There is no doubt that the nation’s opioid crisis has hit Ohio hard. As a result of a generation of young people addicted to — and in some cases, dying from — heroin and opiate-based pain pills, many grandparents have been forced into the role of full-time caregivers for their grandchildren.

There are even great-grandparents rearing young children when their parents’ addictions to drugs render them unfit. While it once might have been a rare occasion to have a relative 65 and over taking full charge of babies, toddlers and older kids left parentless due to drug abuse, it’s sadly become the norm in many families.

Arrangements are often informal

Grandparents and other extended family members who agreed to step up to the plate and care for their addicted relatives’ children may have done so on a casual basis without legal custody orders being filed.

It’s understandable why some guardians may want to keep these custody arrangements informal. As long as the biological parents are alive, hope remains that they might get sober and become the parents their children desperately need.

Then, too, the addicts themselves may refuse to sign custody of their children over to the person caring for them. Drugs affect a person’s judgment, and addicts become manipulative and may even use their children as pawns to wheedle money or favors from relatives.

Making it official protects everyone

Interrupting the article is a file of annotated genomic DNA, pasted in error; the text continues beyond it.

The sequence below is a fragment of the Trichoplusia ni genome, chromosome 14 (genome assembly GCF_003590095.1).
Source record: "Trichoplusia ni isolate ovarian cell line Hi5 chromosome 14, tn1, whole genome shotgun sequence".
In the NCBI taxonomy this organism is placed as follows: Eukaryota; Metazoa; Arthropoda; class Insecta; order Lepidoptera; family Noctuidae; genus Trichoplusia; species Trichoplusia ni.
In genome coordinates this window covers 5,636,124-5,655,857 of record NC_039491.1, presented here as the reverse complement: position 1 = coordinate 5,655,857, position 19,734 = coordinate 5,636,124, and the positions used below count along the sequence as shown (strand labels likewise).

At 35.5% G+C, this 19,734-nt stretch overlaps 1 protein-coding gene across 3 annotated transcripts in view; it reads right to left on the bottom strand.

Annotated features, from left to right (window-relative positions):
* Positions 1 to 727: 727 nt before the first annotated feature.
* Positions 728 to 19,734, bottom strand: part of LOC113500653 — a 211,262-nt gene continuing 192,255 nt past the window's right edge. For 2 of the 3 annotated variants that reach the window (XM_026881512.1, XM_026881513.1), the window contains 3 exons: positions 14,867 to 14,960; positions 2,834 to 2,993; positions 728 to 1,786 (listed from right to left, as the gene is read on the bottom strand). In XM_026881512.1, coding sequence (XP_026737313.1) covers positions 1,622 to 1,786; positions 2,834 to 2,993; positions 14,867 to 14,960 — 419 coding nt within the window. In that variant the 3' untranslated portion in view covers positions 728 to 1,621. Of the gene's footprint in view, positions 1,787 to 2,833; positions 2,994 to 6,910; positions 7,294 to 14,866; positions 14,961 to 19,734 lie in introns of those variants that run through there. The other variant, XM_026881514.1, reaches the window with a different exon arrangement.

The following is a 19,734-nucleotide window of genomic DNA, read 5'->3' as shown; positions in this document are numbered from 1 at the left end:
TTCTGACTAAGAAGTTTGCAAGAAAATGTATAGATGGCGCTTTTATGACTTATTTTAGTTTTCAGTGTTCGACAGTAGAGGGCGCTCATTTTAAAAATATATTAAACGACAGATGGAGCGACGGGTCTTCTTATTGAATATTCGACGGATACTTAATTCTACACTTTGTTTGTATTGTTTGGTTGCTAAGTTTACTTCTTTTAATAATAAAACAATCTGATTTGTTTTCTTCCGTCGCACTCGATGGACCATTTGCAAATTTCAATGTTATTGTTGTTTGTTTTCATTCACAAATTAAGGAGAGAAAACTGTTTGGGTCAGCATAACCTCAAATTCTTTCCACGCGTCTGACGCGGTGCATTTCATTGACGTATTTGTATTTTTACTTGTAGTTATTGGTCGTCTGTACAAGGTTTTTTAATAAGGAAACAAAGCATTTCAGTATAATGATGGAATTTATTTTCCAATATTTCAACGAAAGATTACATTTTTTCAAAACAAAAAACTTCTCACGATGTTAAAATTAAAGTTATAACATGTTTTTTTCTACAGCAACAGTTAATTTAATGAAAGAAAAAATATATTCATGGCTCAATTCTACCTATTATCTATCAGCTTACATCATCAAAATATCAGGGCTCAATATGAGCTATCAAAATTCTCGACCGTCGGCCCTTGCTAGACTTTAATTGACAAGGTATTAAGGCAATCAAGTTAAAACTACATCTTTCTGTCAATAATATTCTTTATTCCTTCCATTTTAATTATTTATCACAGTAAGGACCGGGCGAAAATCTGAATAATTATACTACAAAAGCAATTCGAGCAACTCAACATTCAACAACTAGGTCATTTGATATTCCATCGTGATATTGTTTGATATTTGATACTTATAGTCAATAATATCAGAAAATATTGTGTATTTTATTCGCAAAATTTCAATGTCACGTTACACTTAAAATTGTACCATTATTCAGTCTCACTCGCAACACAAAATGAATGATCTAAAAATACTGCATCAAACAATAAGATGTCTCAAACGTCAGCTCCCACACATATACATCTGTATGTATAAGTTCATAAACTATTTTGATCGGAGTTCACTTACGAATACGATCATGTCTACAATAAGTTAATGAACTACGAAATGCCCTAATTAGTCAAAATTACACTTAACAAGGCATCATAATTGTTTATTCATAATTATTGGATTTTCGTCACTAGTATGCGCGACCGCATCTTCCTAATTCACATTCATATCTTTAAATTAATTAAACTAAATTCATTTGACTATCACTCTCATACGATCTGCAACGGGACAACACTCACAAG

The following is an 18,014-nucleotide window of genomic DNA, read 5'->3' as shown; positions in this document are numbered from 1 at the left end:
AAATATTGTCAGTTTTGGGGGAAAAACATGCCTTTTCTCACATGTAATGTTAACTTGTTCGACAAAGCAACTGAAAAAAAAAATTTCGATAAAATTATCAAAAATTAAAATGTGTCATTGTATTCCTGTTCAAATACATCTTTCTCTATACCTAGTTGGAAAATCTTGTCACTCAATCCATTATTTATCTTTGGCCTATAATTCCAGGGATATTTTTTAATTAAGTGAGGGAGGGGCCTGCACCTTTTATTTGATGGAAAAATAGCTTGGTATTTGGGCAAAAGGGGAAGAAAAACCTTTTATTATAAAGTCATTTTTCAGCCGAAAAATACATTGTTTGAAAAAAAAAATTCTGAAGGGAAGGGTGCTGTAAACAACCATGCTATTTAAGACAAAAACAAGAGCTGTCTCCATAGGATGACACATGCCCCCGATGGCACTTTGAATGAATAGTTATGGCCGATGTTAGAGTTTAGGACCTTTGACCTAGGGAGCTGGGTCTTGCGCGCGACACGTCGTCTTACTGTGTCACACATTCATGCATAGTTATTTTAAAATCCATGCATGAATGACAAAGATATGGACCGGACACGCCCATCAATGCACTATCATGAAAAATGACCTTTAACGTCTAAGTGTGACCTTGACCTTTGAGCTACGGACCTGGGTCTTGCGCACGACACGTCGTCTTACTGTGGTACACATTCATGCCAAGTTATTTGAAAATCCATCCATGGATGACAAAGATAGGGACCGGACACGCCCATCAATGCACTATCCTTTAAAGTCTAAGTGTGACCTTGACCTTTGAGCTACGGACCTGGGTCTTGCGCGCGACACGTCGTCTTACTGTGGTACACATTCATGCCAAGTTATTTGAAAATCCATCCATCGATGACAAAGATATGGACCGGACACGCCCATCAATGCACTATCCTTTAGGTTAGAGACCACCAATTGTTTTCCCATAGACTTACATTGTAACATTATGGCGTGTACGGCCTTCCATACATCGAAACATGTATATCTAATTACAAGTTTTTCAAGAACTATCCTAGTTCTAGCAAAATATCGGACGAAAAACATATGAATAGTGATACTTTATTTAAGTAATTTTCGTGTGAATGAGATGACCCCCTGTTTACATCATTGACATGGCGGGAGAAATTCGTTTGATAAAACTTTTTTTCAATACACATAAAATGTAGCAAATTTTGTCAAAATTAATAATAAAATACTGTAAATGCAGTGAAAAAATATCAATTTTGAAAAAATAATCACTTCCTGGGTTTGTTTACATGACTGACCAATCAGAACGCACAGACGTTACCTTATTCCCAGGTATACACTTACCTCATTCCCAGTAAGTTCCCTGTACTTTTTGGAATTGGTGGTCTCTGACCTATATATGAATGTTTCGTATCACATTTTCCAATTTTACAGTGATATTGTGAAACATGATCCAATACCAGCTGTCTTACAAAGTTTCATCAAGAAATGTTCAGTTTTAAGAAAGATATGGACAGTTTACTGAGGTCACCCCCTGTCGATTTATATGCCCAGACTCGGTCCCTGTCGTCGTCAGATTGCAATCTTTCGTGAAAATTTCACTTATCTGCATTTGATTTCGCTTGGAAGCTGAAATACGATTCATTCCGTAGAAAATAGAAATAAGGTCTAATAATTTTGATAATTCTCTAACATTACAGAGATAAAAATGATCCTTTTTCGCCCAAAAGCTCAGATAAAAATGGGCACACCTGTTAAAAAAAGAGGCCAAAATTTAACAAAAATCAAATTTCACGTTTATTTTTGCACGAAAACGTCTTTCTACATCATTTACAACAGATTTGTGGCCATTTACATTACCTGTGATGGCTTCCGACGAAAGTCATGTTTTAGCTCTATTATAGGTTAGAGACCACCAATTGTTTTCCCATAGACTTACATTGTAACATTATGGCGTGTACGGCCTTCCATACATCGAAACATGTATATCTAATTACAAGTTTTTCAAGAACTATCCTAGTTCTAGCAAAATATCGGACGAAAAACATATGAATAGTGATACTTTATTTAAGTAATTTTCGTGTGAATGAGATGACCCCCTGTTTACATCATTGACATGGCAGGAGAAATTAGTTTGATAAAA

It’s important to get a custody order filed and signed by a judge if you are the one taking care of them, however. Without this piece of paper, you may not be able to seek medical treatment for them or even enroll them in school. And should their addicted parents show up and make a scene in order to take off with the kids, you have no legal recourse to keep them.

It’s a big step to have legal custody of another person’s children. But if you are already the de facto parent anyway, this legal document protects you from attempts by the parents to take them on a whim.

It also establishes order out of chaos, which is vital for the kids’ stability. If they are old enough to understand, this can provide them with peace of mind.

Grandparents and other extended family members who step up and assume a parental role for neglected children deserve all the help they can get. In some circumstances, seeking legal custody of the kids could open the door to some financial assistance as well.